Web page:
In the late 1980’s, residents in the Town of Floyd became concerned when contamination was discovered in a number of private groundwater wells located in the town. In 1990, as an interim action prior to determining the actual source of the contamination, the Air Force began providing bottled water to affected residents, and provided funds to the community for the construction of an extension of the municipal water supply. Hook-ups to the water supply extension were available by late 1991, and most residents believed to have been affected by the contamination took advantage of this new water supply. The provision of safe drinking water eliminated any potential for exposure to hazardous substances from groundwater in this area. An EPA-funded program to provide sampling and testing of residential wells over a wider area determined that off-base contamination was not more extensive than previously found in Floyd. This monitoring program was conducted jointly by the EPA and NYS Department of Health (NYDOH) to determine if off-base well contamination extended beyond the Floyd area. Results of a one and one-half year test program were negative, and indicated that the contamination was limited. Supplemental investigations of groundwater at the former Griffiss AFB have shown that contamination has not migrated off-base. Since the early 1990’s, on-base groundwater contaminant plumes have been addressed by groundwater extraction and treatment systems, several of which are still in operation. Some smaller plumes have already been remediated. Contamination at all source areas at the base has been cleaned up by the Air Force. The base landfills have been capped and groundwater monitoring at the landfills has been conducted since the 1990’s. Access to sites at the base where cleanup has not yet been fully completed is restricted via fencing, signage, and gates. All other areas of known contamination have been addressed via land use controls / institutional controls (LUC/ICs) contained in Records of Decision (RODs), and property transfer documents. All areas of groundwater contamination undergo periodic sampling, and extraction of groundwater at these areas is prohibited through the use of LUC/ICs incorporated into property transfer documents and all deeds for transfer. Additional restrictions on land use, such as restriction to non-residential uses, and restrictions that address soil vapor intrusion (SVI), have also been incorporated into the applicable RODs and property deeds. Sub-slab Vapor Mitigation (SSVM) systems to address SVI have been installed at four buildings.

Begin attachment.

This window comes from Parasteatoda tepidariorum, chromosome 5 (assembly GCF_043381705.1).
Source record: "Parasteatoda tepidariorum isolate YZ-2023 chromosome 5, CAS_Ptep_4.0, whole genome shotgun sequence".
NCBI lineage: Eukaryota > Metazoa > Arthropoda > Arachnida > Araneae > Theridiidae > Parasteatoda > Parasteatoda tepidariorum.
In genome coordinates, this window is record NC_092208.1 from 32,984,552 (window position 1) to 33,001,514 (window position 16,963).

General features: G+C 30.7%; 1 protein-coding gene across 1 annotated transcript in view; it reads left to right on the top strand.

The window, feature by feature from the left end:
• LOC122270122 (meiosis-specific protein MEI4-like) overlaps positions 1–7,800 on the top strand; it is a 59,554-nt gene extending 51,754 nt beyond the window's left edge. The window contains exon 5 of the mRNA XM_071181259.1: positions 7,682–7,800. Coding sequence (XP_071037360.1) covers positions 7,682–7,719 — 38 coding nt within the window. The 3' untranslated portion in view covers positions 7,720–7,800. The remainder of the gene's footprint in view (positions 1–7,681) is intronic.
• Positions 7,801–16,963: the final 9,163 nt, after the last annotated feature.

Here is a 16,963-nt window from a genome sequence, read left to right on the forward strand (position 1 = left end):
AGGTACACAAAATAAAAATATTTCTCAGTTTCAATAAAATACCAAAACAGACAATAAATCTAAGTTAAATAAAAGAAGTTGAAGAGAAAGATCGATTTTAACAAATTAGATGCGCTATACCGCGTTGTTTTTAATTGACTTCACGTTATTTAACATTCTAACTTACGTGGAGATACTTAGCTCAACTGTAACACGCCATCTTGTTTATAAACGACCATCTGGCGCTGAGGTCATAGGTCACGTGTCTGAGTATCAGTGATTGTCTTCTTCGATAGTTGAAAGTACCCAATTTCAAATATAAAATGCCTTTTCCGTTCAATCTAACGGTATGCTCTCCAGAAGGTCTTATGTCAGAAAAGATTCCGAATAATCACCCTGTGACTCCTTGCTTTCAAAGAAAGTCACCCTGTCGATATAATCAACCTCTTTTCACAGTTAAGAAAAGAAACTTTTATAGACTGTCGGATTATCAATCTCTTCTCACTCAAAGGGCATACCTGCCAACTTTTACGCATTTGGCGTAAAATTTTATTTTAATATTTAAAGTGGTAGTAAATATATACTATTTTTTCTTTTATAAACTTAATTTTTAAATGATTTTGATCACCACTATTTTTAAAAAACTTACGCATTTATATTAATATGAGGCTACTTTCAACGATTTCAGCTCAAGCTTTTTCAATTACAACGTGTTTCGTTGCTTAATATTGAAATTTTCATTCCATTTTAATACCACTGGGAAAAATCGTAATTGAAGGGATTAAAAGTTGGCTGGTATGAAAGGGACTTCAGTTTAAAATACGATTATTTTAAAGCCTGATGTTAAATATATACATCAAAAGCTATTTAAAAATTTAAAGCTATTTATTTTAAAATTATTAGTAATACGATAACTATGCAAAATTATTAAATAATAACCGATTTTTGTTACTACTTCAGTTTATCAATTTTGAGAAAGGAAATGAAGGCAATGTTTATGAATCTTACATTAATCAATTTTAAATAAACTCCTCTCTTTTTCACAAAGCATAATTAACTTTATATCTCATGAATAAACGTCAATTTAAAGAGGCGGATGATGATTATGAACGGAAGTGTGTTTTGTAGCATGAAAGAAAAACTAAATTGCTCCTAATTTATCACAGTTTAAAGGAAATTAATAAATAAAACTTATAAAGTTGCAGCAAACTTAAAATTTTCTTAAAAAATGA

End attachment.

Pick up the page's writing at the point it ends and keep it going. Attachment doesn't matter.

What Is the Current Site Status?